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EPA announces $236M plan to clean up suburban St. Louis landfill

ST. LOUIS -- The Environmental Protection Agency (EPA) has announced a $236 million plan to clean up a suburban St. Louis landfill where Cold War-era nuclear waste was illegally dumped decades ago. The EPA said Thursday the plan calls for removing all of the radioactive contamination that poses a health risk by partially excavating the West Lake Landfill in Bridgeton.

Crews will also install a permanent "engineered cover system" at the site to ensure long-term protection of the five-year project, according to CBS St. Louis.  

The site was added to the Superfund list in 1990. The area is especially concerning to nearby residents because it sits next to another landfill where an underground fire smolders. State and federal officials have downplayed the risk that the smoldering could reach the radioactive material. 

Fears over underground hot spot near nuclear ... 03:26

Republic Services owns the landfill.

Bridgeton Landfill, LLC., a subsidiary of Republic Services, released a written statement to CBS St. Louis saying it is "pleased that the EPA has finally ended decades of study and again is issuing a proposed plan for the site."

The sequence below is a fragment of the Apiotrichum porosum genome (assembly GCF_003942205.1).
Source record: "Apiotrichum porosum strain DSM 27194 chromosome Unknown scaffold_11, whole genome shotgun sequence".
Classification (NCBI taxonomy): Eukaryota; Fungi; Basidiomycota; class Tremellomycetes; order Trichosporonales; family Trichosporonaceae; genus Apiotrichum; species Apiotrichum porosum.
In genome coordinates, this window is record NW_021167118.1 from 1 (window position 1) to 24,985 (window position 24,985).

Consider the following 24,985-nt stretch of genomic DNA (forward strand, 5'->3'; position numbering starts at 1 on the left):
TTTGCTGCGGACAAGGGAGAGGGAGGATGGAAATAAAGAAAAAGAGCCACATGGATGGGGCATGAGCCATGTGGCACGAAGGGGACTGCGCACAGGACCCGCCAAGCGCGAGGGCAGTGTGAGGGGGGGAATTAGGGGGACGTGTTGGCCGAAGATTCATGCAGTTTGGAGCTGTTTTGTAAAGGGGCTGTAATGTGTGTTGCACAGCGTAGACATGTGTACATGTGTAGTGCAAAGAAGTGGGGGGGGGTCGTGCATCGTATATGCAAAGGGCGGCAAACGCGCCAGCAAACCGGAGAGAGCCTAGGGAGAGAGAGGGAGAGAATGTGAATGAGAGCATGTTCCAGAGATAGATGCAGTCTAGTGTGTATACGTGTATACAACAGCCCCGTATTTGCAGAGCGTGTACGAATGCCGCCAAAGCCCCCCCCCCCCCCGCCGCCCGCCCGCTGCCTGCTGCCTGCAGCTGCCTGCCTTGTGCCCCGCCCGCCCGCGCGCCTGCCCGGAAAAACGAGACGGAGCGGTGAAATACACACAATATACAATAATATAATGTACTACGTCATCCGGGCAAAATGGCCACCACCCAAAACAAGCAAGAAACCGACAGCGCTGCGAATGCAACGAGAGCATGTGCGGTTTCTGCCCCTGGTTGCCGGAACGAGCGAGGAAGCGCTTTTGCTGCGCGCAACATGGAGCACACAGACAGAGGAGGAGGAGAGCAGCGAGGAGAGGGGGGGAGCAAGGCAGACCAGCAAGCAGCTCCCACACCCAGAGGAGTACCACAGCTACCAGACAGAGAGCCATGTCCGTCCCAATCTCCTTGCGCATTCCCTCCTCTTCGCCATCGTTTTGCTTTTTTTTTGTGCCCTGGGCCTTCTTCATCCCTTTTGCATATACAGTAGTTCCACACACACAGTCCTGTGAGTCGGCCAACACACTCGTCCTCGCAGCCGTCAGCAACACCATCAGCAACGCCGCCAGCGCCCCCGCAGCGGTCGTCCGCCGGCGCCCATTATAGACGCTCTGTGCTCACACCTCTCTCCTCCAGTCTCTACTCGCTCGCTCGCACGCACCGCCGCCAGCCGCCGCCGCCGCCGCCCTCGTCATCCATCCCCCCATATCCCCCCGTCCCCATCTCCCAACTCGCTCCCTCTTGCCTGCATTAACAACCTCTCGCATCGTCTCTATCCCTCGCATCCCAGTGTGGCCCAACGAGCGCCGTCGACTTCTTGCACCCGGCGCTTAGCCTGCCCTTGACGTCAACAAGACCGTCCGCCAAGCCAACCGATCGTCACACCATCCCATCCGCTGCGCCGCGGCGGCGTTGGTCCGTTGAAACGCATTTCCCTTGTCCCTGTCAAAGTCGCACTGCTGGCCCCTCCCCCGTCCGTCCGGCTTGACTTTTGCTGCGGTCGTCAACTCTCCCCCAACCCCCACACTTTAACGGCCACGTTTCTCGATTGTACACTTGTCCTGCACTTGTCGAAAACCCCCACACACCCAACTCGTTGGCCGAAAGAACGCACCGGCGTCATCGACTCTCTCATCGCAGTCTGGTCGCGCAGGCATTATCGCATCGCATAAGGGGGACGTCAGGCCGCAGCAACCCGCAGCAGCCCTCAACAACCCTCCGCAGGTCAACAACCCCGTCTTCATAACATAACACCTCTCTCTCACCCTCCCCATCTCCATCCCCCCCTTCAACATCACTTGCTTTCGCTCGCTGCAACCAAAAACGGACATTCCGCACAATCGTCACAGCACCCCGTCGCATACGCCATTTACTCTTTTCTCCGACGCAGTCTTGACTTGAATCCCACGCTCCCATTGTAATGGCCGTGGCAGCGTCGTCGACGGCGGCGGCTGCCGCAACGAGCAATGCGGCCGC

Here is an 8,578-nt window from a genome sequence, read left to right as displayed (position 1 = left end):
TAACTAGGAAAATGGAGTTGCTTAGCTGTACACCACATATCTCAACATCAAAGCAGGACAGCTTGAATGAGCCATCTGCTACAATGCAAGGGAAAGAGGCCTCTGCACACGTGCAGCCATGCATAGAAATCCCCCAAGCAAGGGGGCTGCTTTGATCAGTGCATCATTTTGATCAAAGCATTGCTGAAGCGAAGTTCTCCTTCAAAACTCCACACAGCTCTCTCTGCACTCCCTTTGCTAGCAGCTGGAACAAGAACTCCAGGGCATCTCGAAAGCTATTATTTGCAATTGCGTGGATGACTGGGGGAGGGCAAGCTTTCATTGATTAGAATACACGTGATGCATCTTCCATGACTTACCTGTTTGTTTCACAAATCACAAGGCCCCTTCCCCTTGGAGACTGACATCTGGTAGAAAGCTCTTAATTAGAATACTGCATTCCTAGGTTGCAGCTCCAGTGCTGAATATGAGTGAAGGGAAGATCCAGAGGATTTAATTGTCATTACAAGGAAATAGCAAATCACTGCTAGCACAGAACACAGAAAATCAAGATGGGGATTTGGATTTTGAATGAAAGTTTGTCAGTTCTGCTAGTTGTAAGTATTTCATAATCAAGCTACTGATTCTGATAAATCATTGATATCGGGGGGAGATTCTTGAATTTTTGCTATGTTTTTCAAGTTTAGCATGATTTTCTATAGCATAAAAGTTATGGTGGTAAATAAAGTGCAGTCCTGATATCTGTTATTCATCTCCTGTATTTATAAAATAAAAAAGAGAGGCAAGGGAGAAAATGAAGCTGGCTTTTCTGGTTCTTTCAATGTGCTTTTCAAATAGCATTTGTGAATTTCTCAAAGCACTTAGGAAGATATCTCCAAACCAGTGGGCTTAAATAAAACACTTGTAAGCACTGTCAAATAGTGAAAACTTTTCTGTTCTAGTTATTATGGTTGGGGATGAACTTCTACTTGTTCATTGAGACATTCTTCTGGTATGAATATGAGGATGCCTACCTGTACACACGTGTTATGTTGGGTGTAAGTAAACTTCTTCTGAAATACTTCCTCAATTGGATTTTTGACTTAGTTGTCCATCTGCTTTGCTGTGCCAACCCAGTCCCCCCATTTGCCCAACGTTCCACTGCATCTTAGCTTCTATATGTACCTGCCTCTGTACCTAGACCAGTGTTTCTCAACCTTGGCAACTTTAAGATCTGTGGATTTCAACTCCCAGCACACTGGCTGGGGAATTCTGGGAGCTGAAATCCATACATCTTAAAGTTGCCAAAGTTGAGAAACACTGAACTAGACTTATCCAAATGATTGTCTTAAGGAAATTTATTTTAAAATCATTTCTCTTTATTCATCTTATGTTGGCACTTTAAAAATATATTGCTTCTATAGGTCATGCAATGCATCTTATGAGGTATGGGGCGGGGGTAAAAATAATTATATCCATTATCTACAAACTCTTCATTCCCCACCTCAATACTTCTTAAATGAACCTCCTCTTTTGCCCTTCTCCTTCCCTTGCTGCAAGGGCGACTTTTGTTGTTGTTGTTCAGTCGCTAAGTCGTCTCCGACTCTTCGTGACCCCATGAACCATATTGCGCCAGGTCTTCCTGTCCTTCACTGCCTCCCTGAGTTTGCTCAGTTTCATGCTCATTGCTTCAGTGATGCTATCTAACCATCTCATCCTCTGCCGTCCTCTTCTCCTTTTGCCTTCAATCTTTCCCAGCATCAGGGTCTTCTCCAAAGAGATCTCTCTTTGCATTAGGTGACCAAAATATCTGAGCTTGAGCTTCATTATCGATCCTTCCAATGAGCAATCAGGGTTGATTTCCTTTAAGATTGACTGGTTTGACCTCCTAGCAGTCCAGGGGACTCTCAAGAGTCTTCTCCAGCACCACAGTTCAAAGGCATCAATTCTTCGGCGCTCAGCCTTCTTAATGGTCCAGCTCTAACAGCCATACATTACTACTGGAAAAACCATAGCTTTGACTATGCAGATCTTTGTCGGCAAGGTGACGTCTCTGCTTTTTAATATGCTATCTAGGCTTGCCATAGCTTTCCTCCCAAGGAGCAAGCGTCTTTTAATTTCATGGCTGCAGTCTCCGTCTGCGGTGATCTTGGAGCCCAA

Republic Services is among three entities responsible for the cleanup cost.

But some local activists and officials say the plan, which would remove 70 percent or more of the material, doesn't go far enough. 

"Partial removal is not acceptable. It means high levels of radioactivity will be left behind with the potential for water or airborne contamination into the future, creating unnecessary long-term risks to the St. Louis region," said Ed Smith, Policy Director with the Missouri Coalition for the Environment.

St. Louis County Executive Steve Stenger posted a statement saying, "I am disappointed in the EPA's decision. I, like many residents, believe the EPA should have elected to excavate and remove all hazardous material from West Lake Landfill."

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